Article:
Autism Fact: About 1% of the world population has autism.
(Due to the preference of the majority of people on the #ActuallyAutistic tag on Twitter, in this post I will use the term autistic as a descriptor at times and not use entirely on ‘person first’ language. This is an informed choice based on the majority of feedback I’ve seen from #ActuallyAutistic people.)
There are all kinds of assumptions about what a person with autism or on the autism spectrum is like. The reality is that there are many ways for an autistic person to “be”. Some are excellent with numbers, math, and logic problems. Some, like RJ Scott’s awesome son, Matt, are very, very, very into ceiling fans. Some are artists. Some are musicians. Some are quiet. Some are talkative.
I live every day with a man on the autism spectrum. My husband has never been formally diagnosed, being of an age slightly before the “Asperger Syndrome” diagnosis became a thing, but I have no doubt that had he grown up only five or seven years later than he did, he’d have been diagnosed as a child. Most people who interact with him would never put him on the spectrum, though to those who do diagnose such things, he is immediately and obviously so. Still, if I had a dime for the number of times I’ve been told, “No, he can’t be on the spectrum. He has a job.” Or, “He can’t be on the spectrum because he obviously loves you very much.” As though people on the spectrum aren’t able to feel love?
My husband is an artist and a musician. He’s an audiophile who is obsessed (and I mean spectrum-level obsessed, y’all) with vintage audio equipment. He’s brilliant with one liners that will stun the person who thinks that just because he’s quiet or can’t talk about football, then he has nothing to bring to the conversation. He is the king of deadpan humor, but he has a very hard time making facial expressions that are socially appropriate, or responding earnestly and with interest to common communication themes. However, if you ask him a simple question about his audio equipment, well, be prepared for a very long (probably quite boring) info dump about the difference in recording quality between cassette tape and CDs.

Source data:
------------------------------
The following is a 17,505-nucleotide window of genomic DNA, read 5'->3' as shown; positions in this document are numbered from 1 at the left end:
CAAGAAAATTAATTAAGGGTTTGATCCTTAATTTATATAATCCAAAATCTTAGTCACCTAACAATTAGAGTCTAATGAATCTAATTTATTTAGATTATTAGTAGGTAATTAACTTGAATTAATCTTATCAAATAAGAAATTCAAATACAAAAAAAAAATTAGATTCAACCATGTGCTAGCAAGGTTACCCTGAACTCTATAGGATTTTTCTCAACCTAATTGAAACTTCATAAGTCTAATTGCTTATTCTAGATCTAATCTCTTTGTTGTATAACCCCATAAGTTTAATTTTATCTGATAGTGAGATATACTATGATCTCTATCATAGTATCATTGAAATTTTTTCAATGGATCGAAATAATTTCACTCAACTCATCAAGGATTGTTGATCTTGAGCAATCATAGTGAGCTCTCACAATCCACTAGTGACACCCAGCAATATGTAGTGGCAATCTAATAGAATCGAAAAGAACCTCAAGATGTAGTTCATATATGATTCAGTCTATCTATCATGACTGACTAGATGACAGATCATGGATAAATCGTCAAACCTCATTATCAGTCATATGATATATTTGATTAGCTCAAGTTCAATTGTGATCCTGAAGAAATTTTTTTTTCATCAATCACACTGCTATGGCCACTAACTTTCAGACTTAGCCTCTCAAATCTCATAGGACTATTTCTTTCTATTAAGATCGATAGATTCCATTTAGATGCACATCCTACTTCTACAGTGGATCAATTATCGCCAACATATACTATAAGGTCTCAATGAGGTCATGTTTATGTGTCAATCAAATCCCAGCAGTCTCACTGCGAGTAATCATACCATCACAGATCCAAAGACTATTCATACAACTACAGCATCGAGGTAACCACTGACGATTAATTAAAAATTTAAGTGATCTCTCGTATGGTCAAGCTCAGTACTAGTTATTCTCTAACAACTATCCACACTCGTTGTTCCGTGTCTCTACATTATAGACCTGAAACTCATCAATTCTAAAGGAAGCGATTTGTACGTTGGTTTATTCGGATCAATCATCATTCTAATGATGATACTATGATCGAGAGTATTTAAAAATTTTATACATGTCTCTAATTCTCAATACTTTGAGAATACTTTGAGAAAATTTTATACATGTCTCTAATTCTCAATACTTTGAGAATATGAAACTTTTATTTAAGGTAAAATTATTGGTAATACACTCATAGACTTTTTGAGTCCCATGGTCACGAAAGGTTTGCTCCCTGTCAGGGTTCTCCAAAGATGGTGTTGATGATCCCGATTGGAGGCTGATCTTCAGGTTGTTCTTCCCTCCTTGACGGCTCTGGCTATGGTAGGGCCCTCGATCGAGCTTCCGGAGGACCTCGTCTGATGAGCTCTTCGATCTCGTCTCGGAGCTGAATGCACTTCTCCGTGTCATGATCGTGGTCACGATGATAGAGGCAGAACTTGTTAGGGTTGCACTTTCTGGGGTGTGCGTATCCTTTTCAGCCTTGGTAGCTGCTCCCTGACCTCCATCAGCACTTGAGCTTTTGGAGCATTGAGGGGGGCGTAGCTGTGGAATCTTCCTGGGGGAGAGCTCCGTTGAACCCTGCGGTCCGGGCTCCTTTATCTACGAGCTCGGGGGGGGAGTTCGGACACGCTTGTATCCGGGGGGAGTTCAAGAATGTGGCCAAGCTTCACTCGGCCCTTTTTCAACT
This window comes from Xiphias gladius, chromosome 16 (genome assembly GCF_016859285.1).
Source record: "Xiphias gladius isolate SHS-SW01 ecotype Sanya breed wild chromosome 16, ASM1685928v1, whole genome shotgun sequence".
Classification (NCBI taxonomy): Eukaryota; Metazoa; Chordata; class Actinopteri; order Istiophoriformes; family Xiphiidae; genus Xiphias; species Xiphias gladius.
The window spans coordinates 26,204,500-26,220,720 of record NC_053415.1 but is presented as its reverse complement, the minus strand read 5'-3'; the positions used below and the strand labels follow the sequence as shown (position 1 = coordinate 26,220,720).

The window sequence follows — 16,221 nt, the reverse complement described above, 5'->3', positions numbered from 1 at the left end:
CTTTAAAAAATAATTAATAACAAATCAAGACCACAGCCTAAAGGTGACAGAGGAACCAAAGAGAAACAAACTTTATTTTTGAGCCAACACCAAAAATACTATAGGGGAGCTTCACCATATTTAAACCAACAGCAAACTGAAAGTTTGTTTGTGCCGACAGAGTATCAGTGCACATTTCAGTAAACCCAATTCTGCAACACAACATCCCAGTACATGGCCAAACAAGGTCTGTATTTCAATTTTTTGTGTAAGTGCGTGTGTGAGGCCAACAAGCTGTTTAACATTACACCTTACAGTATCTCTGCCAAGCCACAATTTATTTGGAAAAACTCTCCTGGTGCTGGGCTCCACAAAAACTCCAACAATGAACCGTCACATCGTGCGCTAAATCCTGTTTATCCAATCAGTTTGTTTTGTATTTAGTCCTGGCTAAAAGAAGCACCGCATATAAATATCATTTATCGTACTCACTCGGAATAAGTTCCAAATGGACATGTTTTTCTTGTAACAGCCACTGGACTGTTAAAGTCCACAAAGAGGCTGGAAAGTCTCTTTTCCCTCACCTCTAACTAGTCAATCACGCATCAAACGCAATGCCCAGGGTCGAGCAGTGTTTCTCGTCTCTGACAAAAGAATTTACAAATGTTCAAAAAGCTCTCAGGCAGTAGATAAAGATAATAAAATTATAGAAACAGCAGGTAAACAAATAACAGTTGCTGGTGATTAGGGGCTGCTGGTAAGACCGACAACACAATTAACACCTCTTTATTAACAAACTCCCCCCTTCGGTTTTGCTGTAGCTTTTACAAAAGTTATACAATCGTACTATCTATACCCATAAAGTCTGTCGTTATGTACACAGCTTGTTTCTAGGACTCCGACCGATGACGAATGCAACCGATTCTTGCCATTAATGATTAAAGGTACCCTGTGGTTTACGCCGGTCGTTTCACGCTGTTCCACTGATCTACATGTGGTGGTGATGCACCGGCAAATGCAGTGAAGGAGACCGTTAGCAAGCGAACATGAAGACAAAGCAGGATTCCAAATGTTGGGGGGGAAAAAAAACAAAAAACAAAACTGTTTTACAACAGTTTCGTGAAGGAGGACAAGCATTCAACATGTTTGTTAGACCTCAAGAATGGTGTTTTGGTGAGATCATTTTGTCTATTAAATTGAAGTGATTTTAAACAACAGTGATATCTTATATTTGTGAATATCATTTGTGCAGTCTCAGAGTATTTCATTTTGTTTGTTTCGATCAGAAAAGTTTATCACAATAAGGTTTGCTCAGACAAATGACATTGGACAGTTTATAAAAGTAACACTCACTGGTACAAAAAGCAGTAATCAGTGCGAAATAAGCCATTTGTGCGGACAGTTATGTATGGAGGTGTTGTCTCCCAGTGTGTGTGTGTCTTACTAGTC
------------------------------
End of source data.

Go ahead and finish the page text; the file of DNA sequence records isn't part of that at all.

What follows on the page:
He hates change.
He loves to travel–so long as he’s with me and can trust that I have it all under control.
He hates sports.
He loves music passionately. But specifically. 🙂
There are so many ways to be an autistic person, or to land anywhere on the autism spectrum. And each of these people have something unique to offer the world, a passion or a love that we can’t always appreciate to the same level, but reminds us that human beings are fascinating creatures with interests of all kinds. And that only human beings truly share these kinds of interests and passions. As far as we know, giraffes and elephants aren’t spending hours of their day analyzing the sound quality offered by cassette tape versus vinyl. Or studying ceiling fans. Or memorizing musical quotes to pull out at just the perfect moment to express a feeling or to sum up a situation. So beautifully, diversely human!
In my serial, Will & Patrick Wake Up Married, I was inspired by my husband to write a highly-functional, deeply loving person on the autism spectrum. The kind of man, like my husband, that most people don’t peg immediately as being on the spectrum, but who behaves in ways that don’t always line up with what society expects. Sometimes that’s funny. And sometimes it’s heartbreaking. But it’s always beautifully human.
CONTEST FOR THE AUTISM BLOG HOP!!!!
A $5 Amazon gift certificate and a copy of the first three episodes of Will & Patrick Wake Up Married. CLICK THROUGH and leave a comment on this Facebook post in order to be considered for the contest. I will choose a winner on May 1, 2018.